Tuesday, April 2, 2024


 All right, starting this post just after 9 PM when the Tornado Watch was allowed to expire for Tennessee counties. 

All right, the only counties that I really cover on this blog that are still under the Tornado Watch are Cullman, Marshall, Dekalb, Jackson, Walker, and Blount. Those other counties farther into Eastern Tennessee or into Central Alabama, I rarely include here. There are too many other sources that cover them, and it's simpler to basically keep my eyes on North Alabama and the bordering counties of Southern Middle Tennessee. Only occasionally will I go as far East as Marion, TN, maybe if they have a Tornado Warning. But they are still under the watch too. As as places farther to the South like Gadsden and Birmingham. 

9:10 PM - The NWS Huntsville is cautioning people that while the risk is very low, an isolated strong storm could still become severe tonight before the cold front passes through. And to go to bed with a weather radio on alert or some other source that will wake you up if you need to wake up to take cover. 

9:12 - I understand the play-it-safe approach, especially on a day that threw as many curves as today did. But I doubt we'll see anything else severe unless it is in far Northeast Alabama. Still is a good idea to have a way of waking up for an alert just in case. And that office in Huntsville does have some of the best weather technology in the world. They are located in a NASA building and can collaborate with employees from there and with students at UAH. They really know their stuff. 

I'm going to go ahead and run through the basics of the forecast in this post instead of posting it separately. Should be calling it a night pretty soon. 

Tomorrow will be mostly sunny and breezy, much cooler, starting the day around 45 degrees and warming to about 60 in the afternoon. 

Basically the same for Thursday except a High more like 58-59 and Low of about 38-39. 

The winds should calm down on Friday with clear, sunny skies and a High near 60, but a cold morning, down to almost freezing, about 33-34. Some frost is possible that morning. 

Saturday also looks sunny, High in lower 60's, the Low in the lower 30's but not quite to freezing for most of us, at least on the Alabama side. 

Mostly sunny on Sunday with the High rebounding to about 70, the Low near 40 but probably more like upper 30's. 

Monday skies will be partly cloudy with isolated showers possible, High in the lower 70's, the Low near 50. 

And then Tuesday we'll see a High in lower 70's again, Low in lower 50's, may see some rain or even a few thunderstorms, but it looks like it will be widely scattered. 

All right. So you've got a forecast to go on. Might be a need to post other stuff tonight, but I'm thinking probably not.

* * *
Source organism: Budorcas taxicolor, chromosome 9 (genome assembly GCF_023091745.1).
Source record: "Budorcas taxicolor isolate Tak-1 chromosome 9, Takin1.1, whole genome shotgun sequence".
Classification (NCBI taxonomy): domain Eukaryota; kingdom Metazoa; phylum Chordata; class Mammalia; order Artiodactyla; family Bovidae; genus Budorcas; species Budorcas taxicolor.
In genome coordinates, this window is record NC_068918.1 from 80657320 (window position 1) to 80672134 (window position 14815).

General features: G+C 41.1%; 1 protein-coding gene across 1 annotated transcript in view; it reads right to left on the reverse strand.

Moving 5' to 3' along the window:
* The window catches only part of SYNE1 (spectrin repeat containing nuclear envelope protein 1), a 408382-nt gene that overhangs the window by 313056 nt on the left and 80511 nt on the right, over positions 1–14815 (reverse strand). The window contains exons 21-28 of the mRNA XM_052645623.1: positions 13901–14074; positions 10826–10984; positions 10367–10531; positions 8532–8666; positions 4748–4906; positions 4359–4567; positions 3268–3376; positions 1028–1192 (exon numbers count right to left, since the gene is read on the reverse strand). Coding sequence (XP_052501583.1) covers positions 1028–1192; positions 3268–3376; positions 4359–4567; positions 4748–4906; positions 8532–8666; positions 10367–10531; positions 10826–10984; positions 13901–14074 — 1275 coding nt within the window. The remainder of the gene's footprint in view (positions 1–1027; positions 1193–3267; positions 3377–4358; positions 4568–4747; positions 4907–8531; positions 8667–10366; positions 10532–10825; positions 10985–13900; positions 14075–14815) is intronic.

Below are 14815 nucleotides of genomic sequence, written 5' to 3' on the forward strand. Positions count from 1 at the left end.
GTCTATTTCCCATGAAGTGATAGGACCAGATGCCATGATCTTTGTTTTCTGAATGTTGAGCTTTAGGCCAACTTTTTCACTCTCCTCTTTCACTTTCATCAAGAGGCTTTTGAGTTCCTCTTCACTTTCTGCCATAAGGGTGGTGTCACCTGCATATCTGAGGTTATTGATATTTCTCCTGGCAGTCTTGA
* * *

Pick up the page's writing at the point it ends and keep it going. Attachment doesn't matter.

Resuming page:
9:24 PM - All right, we do have something here in Northeast Alabama. Below severe limits, but a strong thunderstorm worthy of a special weather statement. 

9:25 - And that part of the line of storms does look kind of nasty. Lots of lightning. 

The statement mentions the lightning and wind gusts up to 40 mph. 

That is below severe limits, and if this storm intensifies, it will surprise me. But I guess it's good to let people know what's going on until the rest of this moves out of the area. 

I don't think we will be seeing any severe activity behind this line in Northeast Alabama at all. 

9:28 - Walker County has been formally cleared from the Tornado Watch now - good call. 

9:56 - Cullman County has been cleared from the watch. Blount, Marshall, Jackson, and Dekalb Counties remain under it for now. 

10:03 PM - Refreshing for Davis Nolan, of all people, to say what he did above. He has such a long tenure in Middle Tennessee. 

When I saw that sounding earlier today, I really thought at least Northern Tennessee was going to explode with severe weather, and had a lot of concern for Middle and Southern Tennessee, and even thought maybe things were trending worse for Alabama. And somehow or the other, things just didn't blow up down here. 

There were some chasers disappointed in things in the Ohio Valley, but I agree with Ryan Hall that this was anything but a bust for them. I'm glad it wasn't any worse than it was. 

And I'm glad we got almost no severe weather down this way. But I am not going to pretend that I understand why. I truly don't know. 

And at one point, I was flipping different news sites, and heard Jason Simpson saying something to the effect that you'd think things would be exploding here by now, but they aren't. And I think he also mentioned the rain-cooled air. So it wasn't just me. This was one weird weather day. One of these researchers should study it. And since it produced a lot of damage in the Ohio Valley, a lot of it from tornadoes, maybe they will. It really might help us in the future, understanding why some severe weather forecasts verify and some more or less "bust". It was not a total bust in North Alabama and Tennessee. We did have that one tornado-warned storm that did a lot of tree and power line damage from Athens all the way up somewhere close to Winchester, TN. And somewhere in Northeast Tennessee, I forget the name of the town, but it looks like a significant tornado did hit there during the peak heating hours. But still . . . that kind of a setup suggested a lot more bad weather than we got. 

10:15 PM - And I really don't think these last storms in Dekalb County are going to do anything as far as severe weather. 

Good night. 

10:46 - Okay so I stayed up a little longer. And now Dekalb County has been cleared from the Tornado Watch. 

Blount County is still technically under it, but that's sort of more in Central Alabama. I'm calling it a night. Birmingham bloggers look out for Blount County anyway. And I doubt it does anything there either. 

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